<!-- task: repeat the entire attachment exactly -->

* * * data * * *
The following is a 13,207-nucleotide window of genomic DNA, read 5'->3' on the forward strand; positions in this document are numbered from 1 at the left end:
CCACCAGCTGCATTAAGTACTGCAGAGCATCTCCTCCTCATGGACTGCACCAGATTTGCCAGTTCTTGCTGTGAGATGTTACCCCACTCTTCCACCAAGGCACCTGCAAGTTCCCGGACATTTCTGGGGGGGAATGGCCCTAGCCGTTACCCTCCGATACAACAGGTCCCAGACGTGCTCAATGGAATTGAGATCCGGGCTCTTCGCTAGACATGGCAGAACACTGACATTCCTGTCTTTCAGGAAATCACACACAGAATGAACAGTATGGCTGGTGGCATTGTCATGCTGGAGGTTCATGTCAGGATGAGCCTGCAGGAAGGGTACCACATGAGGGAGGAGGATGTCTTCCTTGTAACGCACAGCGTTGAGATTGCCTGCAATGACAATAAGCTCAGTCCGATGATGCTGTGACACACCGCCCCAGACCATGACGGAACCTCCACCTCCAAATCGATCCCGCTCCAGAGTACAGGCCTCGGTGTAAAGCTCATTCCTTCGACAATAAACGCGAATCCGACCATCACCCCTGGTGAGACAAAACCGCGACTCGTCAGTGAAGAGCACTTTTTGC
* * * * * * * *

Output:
The following is a 13,207-nucleotide window of genomic DNA, read 5'->3' on the forward strand; positions in this document are numbered from 1 at the left end:
CCACCAGCTGCATTAAGTACTGCAGAGCATCTCCTCCTCATGGACTGCACCAGATTTGCCAGTTCTTGCTGTGAGATGTTACCCCACTCTTCCACCAAGGCACCTGCAAGTTCCCGGACATTTCTGGGGGGGAATGGCCCTAGCCGTTACCCTCCGATACAACAGGTCCCAGACGTGCTCAATGGAATTGAGATCCGGGCTCTTCGCTAGACATGGCAGAACACTGACATTCCTGTCTTTCAGGAAATCACACACAGAATGAACAGTATGGCTGGTGGCATTGTCATGCTGGAGGTTCATGTCAGGATGAGCCTGCAGGAAGGGTACCACATGAGGGAGGAGGATGTCTTCCTTGTAACGCACAGCGTTGAGATTGCCTGCAATGACAATAAGCTCAGTCCGATGATGCTGTGACACACCGCCCCAGACCATGACGGAACCTCCACCTCCAAATCGATCCCGCTCCAGAGTACAGGCCTCGGTGTAAAGCTCATTCCTTCGACAATAAACGCGAATCCGACCATCACCCCTGGTGAGACAAAACCGCGACTCGTCAGTGAAGAGCACTTTTTGC